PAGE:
Increased risk of hospitalization for acute hepatitis in patients with previous exposure to NSAIDs

Chang Hsing Lee, Jung-Der Wang, Pau Chung Chen

Research output: Contribution to journalArticlepeer-review

32 Citations (Scopus)


Background: Epidemiological studies related to hospitalization due to the hepatotoxicity of traditional non-steroidal anti-inflammatory drugs (NSAIDs) are infrequent, and case reports of hepatotoxicity of nimesulide, celecoxib, and rofecoxib seem to be increasing. The reimbursement database of National Health Insurance (NHI) in Taiwan provided an opportunity for post-marketing surveillance. We conducted this study to determine the association between the use of hepatoxic NSAIDs and increased hospitalizations related to acute hepatitis. Methods: We included hospitalized subjects with a major diagnosis of acute or sub-acute necrosis of liver or toxic hepatitis and excluded viral and other causes of hepatobiliary diseases from the NHI database from 1 April 2001 to 31 December 2004. We applied two kinds of models to analyze by uni-directional and bi-directional case-crossover designs during the 28 days exposure periods and performed conditional logistic regression models. Results: There were 4519 cases of hospitalization relating to acute hepatitis, and the odds ratios of celecoxib, nimesulide, dicofenac, ibuprofen, and other hepatoxic NSAIDs were significantly increased. Compared with the adjusted odds ratios of other hepatoxic NSAIDs (OR = 2.13, 95%CI = 2.00, 2.28), celecoxib (OR = 1.92, 95%CI = 1.38, 2.69) was similar during the 28 days by our uni-directional case-crossover design. Conclusions: Our results provide evidence for an increased risk of hospitalization with acute hepatitis among hepatoxic NSAIDs including celecoxib users. Further mechanistic research is warranted in order to document celecoxib's hepatotoxicity.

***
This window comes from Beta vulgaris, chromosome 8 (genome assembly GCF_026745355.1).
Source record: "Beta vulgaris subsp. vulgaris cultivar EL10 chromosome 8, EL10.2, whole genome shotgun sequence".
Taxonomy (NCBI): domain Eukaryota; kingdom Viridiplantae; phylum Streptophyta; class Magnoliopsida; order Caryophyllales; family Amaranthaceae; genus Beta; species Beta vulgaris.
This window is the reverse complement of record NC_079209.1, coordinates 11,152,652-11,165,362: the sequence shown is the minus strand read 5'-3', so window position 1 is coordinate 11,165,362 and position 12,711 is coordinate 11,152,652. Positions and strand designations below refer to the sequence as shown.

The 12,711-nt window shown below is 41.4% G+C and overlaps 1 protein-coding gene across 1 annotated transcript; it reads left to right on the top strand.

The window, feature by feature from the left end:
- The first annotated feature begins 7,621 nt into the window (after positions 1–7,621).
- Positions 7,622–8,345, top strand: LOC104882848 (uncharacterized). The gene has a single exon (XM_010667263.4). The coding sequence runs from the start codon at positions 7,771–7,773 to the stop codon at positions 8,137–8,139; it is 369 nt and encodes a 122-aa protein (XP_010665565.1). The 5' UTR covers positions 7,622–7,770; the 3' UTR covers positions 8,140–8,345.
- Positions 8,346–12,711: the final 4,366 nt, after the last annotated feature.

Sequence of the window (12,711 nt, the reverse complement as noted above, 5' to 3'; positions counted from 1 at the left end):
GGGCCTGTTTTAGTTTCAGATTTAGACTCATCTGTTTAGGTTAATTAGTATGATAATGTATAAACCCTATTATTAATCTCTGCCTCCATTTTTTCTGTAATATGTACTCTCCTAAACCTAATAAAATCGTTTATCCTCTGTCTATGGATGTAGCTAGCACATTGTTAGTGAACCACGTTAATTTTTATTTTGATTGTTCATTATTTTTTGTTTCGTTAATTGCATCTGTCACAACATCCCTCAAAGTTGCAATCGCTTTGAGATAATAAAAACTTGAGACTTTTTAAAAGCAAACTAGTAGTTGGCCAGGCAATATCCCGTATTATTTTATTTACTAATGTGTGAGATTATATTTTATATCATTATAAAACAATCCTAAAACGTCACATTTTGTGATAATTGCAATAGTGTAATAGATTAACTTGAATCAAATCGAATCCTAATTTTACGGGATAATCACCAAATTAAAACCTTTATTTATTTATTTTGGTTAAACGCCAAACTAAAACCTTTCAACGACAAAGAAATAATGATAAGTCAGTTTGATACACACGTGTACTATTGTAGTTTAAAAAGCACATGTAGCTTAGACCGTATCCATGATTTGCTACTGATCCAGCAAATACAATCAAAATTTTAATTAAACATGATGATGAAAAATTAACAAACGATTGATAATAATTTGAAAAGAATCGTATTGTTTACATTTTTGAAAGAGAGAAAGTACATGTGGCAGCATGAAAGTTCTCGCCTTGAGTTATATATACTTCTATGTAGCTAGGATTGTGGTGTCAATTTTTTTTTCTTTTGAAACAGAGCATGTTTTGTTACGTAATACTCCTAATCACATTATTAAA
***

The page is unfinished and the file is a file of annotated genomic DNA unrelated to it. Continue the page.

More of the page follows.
Original languageEnglish
Pages (from-to)708-714
Number of pages7
JournalPharmacoepidemiology and drug safety
Issue number7
Publication statusPublished - 2010 Jul 1

All Science Journal Classification (ASJC) codes

  • Epidemiology
  • Pharmacology (medical)

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